Modi's battle cry for 2019 Lok Sabha poll
Prime Minister Narendra Modi's speech in Parliament, ridiculing his predecessor Dr Manmohan Singh, wasn't just for voters in Uttar Pradesh and Uttarakhand. He was setting the agenda for 2019. On February 19, the Modi government completes 1,000 days in office. The milestone may be only statistically symbolic but comes in a period of profound political significance. On March 11, the verdict in five state elections, particularly the large state of UP, will be known. Immediately after, the negotiations for next vice-president and the president will begin.
By the end of the year, with Gujarat and Himachal Pradesh elections, India will start a relentless 18-month steeplechase to the 2019 Lok Sabha contest. The budget of 2018 will be an election year budget. While Modi and Finance Minister Arun Jaitley have been careful and principled in avoiding populist and profligate spending and adhering to a strict fiscal consolidation since 2014, to what degree and in what manner the fiscal discipline of four years will be deployed in an election year remains an intriguing question. It is important to see Modi's speech in Parliament on February 7 in this context rather than just limit to immediate concerns about addressing voters in UP and Uttarakhand for that matter. In a sense, he was setting the agenda or, testing the waters, for a phase beyond March 11.
It explained why, for instance, he referred to primarily the Congress, rather than other opposition parties. The Prime Minister mentioned to the Congress' Lok Sabha leader Mallikarjun Kharge, by name—as is appropriate in Parliamentary debate, where the head of the government responds to criticism by a leader of the opposition. He also had a dig at Rahul Gandhi and dynastic politics that is both the Congress' major vulnerability and ultimate calling card.
Why did Modi do this? Does it suggest that as Congress enthusiasts fantasise, a recognition that Rahul Gandhi and his party pose a massive political threat? The answer may be a trifle more nonsensical. If one moves from the current quintet of state elections, then every set of major Assembly polls coming up – Gujarat and Himachal Pradesh at the end of 2017, Karnataka in early summer of 2018 and Rajasthan, Madhya Pradesh, and Chhattisgarh in winter 2018--posits the BJP against the Congress.
Second, Modi has long believed voters make rational choices that are rooted in real-life experiences, rather than abstraction. They tend to compare—or subliminally factor in—the record of an incumbent government against that of its immediate predecessor. This is not always the case, of course, and occasionally other motivations and emotions can sway a mandate. Nonetheless, the Prime Minister's political logic cannot be altogether dismissed.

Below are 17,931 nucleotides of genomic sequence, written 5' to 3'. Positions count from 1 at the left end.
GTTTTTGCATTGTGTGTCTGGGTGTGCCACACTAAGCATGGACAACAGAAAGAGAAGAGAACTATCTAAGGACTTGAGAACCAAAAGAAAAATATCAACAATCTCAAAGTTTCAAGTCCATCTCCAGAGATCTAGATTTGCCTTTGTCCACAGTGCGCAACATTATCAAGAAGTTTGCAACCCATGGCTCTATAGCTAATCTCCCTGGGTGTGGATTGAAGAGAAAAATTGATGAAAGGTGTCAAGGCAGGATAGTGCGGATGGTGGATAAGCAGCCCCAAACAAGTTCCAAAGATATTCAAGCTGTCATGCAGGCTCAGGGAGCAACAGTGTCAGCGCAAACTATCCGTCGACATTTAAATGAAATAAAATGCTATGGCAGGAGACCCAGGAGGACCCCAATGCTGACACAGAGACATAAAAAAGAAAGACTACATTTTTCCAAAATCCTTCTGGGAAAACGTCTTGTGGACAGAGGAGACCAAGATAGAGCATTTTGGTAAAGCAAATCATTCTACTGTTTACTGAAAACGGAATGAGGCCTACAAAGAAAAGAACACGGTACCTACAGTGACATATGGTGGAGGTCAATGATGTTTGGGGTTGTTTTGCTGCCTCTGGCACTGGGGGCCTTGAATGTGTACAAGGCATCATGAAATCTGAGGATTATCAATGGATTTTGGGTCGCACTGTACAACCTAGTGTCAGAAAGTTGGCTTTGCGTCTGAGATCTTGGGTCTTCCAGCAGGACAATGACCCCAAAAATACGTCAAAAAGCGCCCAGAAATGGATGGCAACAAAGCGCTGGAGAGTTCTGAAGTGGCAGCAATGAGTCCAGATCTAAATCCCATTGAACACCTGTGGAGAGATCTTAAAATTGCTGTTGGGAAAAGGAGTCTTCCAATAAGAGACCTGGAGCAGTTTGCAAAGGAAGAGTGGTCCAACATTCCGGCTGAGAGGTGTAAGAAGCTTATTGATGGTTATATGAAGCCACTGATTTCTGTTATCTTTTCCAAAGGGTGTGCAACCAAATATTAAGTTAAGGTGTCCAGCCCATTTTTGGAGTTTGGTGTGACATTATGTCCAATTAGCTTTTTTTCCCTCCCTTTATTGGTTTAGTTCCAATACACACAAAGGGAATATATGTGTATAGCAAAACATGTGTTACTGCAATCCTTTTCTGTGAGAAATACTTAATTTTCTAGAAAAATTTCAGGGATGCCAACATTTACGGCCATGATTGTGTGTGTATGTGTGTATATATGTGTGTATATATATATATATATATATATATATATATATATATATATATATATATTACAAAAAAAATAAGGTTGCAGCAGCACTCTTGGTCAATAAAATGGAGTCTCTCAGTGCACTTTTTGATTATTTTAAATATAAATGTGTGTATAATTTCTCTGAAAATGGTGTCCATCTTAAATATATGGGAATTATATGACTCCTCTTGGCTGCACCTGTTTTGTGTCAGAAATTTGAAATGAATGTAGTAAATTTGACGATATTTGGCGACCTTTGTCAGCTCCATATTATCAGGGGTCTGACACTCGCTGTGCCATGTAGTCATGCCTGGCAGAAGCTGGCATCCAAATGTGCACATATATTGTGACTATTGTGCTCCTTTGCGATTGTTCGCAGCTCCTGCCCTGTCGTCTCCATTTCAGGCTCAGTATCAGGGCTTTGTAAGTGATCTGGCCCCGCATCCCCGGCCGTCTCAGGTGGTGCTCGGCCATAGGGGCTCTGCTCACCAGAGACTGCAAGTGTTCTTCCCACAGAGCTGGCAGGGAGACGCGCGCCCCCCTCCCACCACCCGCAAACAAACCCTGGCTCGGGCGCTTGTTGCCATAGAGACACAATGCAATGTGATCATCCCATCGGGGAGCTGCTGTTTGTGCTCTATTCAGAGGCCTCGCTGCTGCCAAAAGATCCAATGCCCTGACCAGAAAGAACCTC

As such, in the run up to the 2019 general election, Modi will need to emphasise not only his personal popularity and credence – and there is no doubt these remain high, as a variety of opinion polls and anecdotal evidence will suggest – but also how his government has done in comparison to the UPA administration, particularly UPA-II (2009-14).
In this regard, PM's speech was telling. Some of the comparisons were straightforward and numerical. The incremental growth has been in highway capacity, railway track upgrade, power sector, and building houses for poorest sections of the society. Some of it was also a response to those, among them BJP supporters, who contend his government has not done enough to take on the culture of corruption that marked UPA's decline.
Modi sought to place the battle against corruption in a broader and deeper context. He referred to demonetisation as one of the series of steps taken against tax avoidance and promised harsher measures in the days ahead. He stressed the attempts at cleaning up subsidy circus and mess that welfare spending has been reduced to, with the benefit not reaching those who need them and intermediaries enriching themselves.
(The writer is a political analyst. Views expressed are strictly personal.)
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